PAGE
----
The Biggest Theater


The drama of the Guadalcanal campaign conspires against the larger view. It began with an easy victory by an overwhelmingly superior landing force of U.S. Marines. The crucial airfield was captured almost immediately and very quickly put in operation—an indication of how close this issue was, for we could not have landed in the face of even mediocre air opposition. Japan, however, quickly understood what was at stake and increased its forces on the island. So did we. Before the fighting finally ended, fifty thousand Japanese troops and more than sixty thousand U.S. Army and Marine Corps troops were in action. With an enemy victory the Coral Sea would become a Japanese lake. No U.S. task force would be able to reenter it. But with that same air station in American hands at Guadalcanal, neither Rabaul nor Truk could hope to send naval forces around the drooping tail of New Guinea. If Port Moresby was to be captured, it would have to be by an expensive, and extraordinarily difficult, over-the-mountain military expedition, in which the defense would have all the advantage. Both sides realized the battle for Guadalcanal was a contest over the future of Australia.

A lifetime later, when I stood on the small rise in the ground level that became known in those days as Bloody Ridge, it was hard to visualize Col. Merritt Edson and his embattled Marines fighting for their lives on this very spot; that here, where peaceful tropical grasses grow lush and tall, is where the world came to an end for many fine men on both sides. American casualties were high, but Japan lost three-quarters of the men sent ashore.

Only eight months had elapsed since the initiation of hostilities. U.S. forces had seesawed along exterior lines, running a route from Tokyo to the Coral Sea to Midway and back to Guadalcanal. Nimitz had been forced to scatter his fleet and run his ships all over the ocean, planning desperately how to meet all the problems at once and still be at the right place at the right time, with enough force to win when he had to. During the entire period Japan, with interior lines and superior forces, held the undisputed advantage. Nimitz and his staff were playing against enormous odds, taking extraordinary chances, but doing so carefully, with full calculation of each situation. On Bloody Ridge and at the fine Japanese memorial on Mount Austen, I stood at the apex of the fighting, and wondered how any man could have put it all together.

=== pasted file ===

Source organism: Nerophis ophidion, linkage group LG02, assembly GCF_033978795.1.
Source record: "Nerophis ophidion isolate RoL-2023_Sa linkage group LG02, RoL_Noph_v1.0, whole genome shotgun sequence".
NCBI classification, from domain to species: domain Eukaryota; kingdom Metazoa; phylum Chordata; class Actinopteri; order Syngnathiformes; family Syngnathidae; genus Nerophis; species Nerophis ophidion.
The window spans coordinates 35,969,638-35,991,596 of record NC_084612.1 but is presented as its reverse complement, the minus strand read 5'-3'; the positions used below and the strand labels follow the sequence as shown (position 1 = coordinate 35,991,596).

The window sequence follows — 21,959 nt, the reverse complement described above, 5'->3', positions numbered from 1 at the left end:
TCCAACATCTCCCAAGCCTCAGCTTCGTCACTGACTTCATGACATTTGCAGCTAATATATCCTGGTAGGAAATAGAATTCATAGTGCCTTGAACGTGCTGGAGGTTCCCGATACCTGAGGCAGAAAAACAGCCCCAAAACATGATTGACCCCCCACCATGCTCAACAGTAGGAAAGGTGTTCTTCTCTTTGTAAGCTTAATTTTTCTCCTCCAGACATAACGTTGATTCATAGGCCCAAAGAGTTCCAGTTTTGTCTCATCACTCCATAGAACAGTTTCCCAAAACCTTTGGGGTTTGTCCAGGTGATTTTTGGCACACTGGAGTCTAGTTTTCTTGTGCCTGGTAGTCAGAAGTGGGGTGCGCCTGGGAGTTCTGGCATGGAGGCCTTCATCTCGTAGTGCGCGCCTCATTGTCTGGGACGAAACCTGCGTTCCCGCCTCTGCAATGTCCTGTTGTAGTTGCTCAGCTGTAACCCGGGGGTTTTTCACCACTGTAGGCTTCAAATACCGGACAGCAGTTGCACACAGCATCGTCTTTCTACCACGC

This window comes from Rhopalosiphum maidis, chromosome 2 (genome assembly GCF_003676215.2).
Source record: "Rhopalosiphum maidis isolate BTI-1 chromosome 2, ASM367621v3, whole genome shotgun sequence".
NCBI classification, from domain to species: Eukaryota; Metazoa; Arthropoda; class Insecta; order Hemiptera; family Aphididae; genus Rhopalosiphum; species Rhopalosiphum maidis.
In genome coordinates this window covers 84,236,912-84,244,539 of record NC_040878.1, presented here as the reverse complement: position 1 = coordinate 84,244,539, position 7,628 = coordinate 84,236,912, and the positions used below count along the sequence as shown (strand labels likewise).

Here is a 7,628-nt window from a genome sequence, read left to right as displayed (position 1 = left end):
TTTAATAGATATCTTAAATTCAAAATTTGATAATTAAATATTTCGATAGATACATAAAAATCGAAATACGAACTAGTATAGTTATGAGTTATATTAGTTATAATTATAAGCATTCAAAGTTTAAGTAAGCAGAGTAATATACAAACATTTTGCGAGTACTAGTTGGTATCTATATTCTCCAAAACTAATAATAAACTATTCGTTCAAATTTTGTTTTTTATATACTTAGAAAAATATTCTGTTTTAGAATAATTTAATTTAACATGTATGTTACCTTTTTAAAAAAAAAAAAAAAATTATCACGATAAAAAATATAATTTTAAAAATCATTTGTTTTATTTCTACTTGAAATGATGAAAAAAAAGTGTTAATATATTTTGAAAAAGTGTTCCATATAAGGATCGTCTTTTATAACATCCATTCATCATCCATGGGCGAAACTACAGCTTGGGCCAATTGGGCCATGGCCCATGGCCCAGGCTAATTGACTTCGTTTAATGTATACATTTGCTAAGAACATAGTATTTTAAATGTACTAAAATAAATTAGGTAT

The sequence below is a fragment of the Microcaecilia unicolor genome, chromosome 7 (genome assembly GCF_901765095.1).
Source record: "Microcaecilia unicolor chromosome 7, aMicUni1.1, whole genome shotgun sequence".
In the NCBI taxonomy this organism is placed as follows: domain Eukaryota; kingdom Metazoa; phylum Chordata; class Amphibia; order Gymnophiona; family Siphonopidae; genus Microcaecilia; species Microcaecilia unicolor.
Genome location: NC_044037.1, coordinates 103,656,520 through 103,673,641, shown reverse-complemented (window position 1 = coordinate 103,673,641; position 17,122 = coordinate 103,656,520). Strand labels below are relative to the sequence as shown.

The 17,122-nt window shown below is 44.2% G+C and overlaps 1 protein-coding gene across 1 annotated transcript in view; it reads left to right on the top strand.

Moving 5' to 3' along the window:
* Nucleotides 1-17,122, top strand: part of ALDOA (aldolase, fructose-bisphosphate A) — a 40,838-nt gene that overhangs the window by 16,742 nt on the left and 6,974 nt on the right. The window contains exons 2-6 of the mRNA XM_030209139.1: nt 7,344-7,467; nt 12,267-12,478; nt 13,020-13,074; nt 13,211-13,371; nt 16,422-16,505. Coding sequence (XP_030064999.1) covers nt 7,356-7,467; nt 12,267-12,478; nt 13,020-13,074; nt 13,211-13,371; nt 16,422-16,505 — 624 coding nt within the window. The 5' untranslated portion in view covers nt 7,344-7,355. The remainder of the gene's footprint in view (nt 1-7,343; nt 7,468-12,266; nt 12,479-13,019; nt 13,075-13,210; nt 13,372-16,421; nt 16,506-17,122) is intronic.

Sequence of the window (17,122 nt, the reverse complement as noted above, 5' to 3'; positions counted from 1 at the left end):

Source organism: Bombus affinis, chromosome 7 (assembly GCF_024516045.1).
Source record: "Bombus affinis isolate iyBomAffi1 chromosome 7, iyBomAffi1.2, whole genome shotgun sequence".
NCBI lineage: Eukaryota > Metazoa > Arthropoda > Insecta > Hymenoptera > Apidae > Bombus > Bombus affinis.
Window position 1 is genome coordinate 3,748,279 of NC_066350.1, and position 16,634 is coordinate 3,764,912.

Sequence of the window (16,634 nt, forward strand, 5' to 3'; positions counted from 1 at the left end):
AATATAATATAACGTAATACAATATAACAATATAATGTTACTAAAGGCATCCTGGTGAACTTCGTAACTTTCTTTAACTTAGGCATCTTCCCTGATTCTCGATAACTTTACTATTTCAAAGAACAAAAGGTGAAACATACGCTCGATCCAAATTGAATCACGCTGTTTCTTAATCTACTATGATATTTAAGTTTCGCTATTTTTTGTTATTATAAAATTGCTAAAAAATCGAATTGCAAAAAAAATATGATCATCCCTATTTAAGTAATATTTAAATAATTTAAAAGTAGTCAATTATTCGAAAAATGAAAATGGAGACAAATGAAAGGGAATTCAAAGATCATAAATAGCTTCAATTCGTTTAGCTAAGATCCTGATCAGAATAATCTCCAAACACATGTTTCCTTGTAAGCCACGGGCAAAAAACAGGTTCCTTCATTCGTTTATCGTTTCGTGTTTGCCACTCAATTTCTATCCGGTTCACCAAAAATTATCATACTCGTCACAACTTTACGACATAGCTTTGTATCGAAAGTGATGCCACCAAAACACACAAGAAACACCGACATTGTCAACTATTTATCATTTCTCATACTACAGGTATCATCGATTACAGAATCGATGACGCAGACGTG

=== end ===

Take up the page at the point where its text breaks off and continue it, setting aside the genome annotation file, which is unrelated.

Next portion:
Although my outlook on the events of the war remains a Navy man’s, one must keep in mind that General MacArthur commanded all our forces in the southwest Pacific and that he insisted upon returning to the Philippines when most of the service chiefs, among them the Navy’s, recommended it be bypassed. MacArthur’s contribution to our final victory was great and enduring and must, in fairness, be mentioned. He did not, however, figure in the Pacific story I have wanted to tell. It is also probable that had we not reinvaded the Philippines, bypassed them instead, the terrible revenge inflicted by Japan’s troops as they were forced out might not have taken place.

Guadalcanal began with an easy U.S. victory, but in the end, 36,000 Japanese and 60,000 American troops saw desperate action there.

In Australia, during those fearful early months, General MacArthur’s presence was evidence of American support, but he was for a long time a general without an army. Many Australians said they would fully understand if they had to be temporarily abandoned. Most discussion, in fact, concerned the length of the abandonment and just what they might have to endure before all came right again.

A Japanese success in any one of the three engagements—the Coral Sea, Midway, or Guadalcanal—would almost surely have been fatal to Australia. No wonder the Australians feel deeply about America today. It was no coincidence that the memorial obelisk at Canberra commemorating our “vital help” was dedicated on February 19, the anniversary of the first and last direct Japanese attack on Australian soil. I felt moved as I read the words on it and even more after cruising past the remote and now so quiet little islands where it all happened. It was clear to me as I visited them that in another few years no relics will survive to bear witness to the crucial battles fought on this soil and in these waters. In future years all the memories will fade, dying out as we pass on, until only the stones of monuments—Japanese and American, nearby but not adjoining—will remain to tell the few tourists who appear that here, in this distant portion of the world, enduring history was made.